Reliable Information Sources

My kingdom, my kingdom for someone who can provide me with a real answer, an answer I can trust.

During my recent electronic devices/internet connection woes, I learned that it is damn near impossible to get a straight answer, or talk to someone with some knowledge, or, in short, get actual useful information that would solve a problem. This is especially true in the world of electronics, apps, internet, and all that crap.

Actually, back up, that was true before. Several weeks ago I had an issue right here on WordPress. As I understand it, if there is a new post from a blog I follow, it should appear in my “reader” both on my laptop and in my phone’s app. I checked the blogs I followed and saw all these recent posts, whereas the most recent post in my reader was 2 days old. Trying to resolve the issue only led me, repeatedly, to the WordPress forum, where I was to post my issue and hope someone would answer.

No one ever did.

Luckily, the issue resolved itself, mostly. As I’ve struggled to regain all the apps I had on my toilet-drowned old phone onto my replacement piece, I’ve run into numerous problems, but I’m never sure where to turn. Do I contact the phone maker, or the app maker/service, or the phone service provider? And how do I contact, like, any of them?

Oh no, I must go to the forum.

I’m not knocking forums; actually I have seen some useful info on forums. But if what I need involves my account information, or if I simply do not possess knowledge of the jargon related to the problem (“what happens if I tap the house shaped button, second from the left..”, I actually once wrote those words, see it would be easier if I knew the name of the damn button), I need a real person, paid by the company.

As frustrating as all that it, it is not nearly as sickening as a couple of cancer-related (mis)information pieces I’ve read.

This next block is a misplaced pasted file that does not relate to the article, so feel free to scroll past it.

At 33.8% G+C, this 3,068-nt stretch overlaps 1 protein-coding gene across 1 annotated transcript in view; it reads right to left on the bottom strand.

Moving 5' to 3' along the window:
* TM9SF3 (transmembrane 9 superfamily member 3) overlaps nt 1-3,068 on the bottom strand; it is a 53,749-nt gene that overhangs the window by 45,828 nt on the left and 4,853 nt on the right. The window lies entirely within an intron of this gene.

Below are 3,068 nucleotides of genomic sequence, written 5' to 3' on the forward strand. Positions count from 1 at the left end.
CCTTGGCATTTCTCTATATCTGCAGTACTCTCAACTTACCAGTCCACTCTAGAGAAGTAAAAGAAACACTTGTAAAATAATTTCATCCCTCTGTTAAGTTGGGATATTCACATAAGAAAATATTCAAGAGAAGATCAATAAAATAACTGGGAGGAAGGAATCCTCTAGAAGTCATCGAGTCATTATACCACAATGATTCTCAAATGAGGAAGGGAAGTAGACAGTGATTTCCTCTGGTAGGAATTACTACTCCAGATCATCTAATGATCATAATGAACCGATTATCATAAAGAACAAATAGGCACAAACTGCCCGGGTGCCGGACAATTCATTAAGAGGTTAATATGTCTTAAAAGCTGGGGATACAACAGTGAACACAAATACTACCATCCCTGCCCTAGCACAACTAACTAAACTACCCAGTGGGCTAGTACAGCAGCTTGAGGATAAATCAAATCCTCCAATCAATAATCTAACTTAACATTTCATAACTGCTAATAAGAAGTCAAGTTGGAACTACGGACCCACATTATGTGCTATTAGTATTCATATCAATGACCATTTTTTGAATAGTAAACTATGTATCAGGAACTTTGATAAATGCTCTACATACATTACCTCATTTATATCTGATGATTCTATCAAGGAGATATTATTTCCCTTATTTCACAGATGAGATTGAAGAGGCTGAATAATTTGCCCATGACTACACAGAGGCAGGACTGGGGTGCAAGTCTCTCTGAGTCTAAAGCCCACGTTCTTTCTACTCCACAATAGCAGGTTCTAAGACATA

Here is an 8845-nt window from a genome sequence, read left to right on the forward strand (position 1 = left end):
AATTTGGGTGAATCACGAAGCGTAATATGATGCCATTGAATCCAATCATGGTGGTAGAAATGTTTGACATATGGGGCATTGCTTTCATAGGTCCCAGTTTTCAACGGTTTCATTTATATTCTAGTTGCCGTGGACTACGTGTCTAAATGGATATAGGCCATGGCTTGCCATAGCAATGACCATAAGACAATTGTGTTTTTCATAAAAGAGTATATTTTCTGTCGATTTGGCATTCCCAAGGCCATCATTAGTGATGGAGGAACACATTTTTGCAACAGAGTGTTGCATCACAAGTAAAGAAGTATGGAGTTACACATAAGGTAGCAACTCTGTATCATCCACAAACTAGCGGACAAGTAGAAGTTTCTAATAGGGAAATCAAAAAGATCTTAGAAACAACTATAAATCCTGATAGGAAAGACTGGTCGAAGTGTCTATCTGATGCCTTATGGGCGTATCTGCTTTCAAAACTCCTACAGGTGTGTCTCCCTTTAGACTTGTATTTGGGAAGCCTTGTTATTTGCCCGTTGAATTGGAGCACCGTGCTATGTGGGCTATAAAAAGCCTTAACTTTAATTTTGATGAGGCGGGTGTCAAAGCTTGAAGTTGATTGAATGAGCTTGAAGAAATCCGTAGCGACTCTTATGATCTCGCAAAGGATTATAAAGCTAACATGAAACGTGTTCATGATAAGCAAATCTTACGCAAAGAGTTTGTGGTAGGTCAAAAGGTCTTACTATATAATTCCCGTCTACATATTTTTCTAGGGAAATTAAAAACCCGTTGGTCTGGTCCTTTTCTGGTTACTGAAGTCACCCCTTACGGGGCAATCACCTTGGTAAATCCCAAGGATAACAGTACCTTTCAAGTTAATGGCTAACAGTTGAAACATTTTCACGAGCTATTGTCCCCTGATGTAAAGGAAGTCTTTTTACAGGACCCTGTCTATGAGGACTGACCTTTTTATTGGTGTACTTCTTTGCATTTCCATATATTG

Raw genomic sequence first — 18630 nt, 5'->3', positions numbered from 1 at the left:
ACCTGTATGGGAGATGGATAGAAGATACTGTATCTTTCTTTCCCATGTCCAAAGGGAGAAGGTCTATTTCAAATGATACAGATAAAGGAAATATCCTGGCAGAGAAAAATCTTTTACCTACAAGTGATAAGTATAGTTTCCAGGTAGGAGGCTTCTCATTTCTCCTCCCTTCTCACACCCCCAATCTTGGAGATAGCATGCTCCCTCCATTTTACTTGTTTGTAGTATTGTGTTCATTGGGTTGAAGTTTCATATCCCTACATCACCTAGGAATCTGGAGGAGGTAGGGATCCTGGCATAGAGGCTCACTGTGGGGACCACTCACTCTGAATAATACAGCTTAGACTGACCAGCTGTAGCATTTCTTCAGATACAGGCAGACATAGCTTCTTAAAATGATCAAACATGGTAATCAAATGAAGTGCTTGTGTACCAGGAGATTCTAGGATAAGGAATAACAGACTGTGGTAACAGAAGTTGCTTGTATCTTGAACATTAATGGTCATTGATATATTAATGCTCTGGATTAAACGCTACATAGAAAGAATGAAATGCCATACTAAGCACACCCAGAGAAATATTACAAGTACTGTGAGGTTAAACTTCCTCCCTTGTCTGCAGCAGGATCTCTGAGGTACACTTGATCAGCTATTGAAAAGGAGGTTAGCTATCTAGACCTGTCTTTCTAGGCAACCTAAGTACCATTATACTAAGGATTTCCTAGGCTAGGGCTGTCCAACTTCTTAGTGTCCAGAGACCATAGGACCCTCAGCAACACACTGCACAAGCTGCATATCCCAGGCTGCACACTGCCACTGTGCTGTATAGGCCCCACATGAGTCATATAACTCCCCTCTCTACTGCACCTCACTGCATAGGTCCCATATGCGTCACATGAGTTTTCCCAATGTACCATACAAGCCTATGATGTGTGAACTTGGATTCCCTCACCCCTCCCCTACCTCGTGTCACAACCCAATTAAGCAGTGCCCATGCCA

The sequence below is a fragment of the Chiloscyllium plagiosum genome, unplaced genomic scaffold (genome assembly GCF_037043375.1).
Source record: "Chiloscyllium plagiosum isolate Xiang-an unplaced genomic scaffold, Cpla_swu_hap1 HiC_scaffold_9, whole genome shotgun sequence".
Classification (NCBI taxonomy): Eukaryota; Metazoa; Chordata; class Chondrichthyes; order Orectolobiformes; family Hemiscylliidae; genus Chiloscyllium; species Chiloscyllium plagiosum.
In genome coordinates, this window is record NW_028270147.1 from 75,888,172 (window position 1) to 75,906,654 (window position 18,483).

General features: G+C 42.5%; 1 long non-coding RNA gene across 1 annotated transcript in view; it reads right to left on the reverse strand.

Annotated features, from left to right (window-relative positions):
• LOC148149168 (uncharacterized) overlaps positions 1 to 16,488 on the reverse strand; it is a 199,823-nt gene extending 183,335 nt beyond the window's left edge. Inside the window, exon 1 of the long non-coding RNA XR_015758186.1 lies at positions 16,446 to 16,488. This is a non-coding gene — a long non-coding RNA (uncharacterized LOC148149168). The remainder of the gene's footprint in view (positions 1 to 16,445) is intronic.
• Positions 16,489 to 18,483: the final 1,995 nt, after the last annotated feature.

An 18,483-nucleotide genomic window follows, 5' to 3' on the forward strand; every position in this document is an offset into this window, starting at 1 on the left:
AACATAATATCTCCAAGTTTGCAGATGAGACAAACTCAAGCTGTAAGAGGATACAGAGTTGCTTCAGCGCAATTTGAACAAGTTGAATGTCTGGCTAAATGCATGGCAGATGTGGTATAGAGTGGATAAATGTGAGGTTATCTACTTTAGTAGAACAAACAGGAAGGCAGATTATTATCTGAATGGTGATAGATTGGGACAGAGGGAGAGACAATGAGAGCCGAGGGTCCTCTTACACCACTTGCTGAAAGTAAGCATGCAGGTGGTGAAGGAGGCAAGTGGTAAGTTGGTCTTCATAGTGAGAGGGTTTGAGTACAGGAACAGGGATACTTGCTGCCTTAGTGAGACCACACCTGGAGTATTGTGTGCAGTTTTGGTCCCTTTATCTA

First, while trying ot hunt down some completely different information, I came across a tidbit on the website for my local TV news. The article referred to information from something called HealthDay News and it stated that “many ovarian cancer patients (are) denied by-the-book care”. Unfortunatley, due to either faulty info from the local news source or my ongoing internet connectivity woes, I could not access the original article. The gist of the article is that about 2/3 of ovarian cancer patients “don’t receive recommended treatment that could extend their lives”. If these patients do not get the care recommended by National Comprehensive Cancer Network’s guidelines, they risk dying within five years. Who is most likely to fall into this trap? Patients at low-volume hospitals, like in rural areas, you know, like where I live. Best of all, the article recommends that the patients themselves check out the National Comprehensive Cancer Network clinical practice guidelines on their own.

In essence, treat yourself. Granted, many of us when first diagnosed hit the internet despite all the advice to the contrary, and found out what we could. But I for one, did not do that thinking that the doctor was not giving me all the information I was supposed to have, was not following treatment guidelines.

Then, I see Scorchy’s post Me and My Shadow in which she talks about some information presented to her, and when she actually read the report provided by her doctor, he left quite a few things out.

So, let me see if I have this right. Buy the tech support, still have to send silly laptop back. Get cancer, but don’t get the recommended treatment, or the full story about the diagnoses. What are we paying these doctors for, exactly?


Author: Cancer Curmudgeon

Oct 2010 diagnosed with Stage 3, HER2+ Breast Cancer. Completed treatment Jan 2012. Waaaaaay over pink. Applying punk rock sensibility to how I do cancer.

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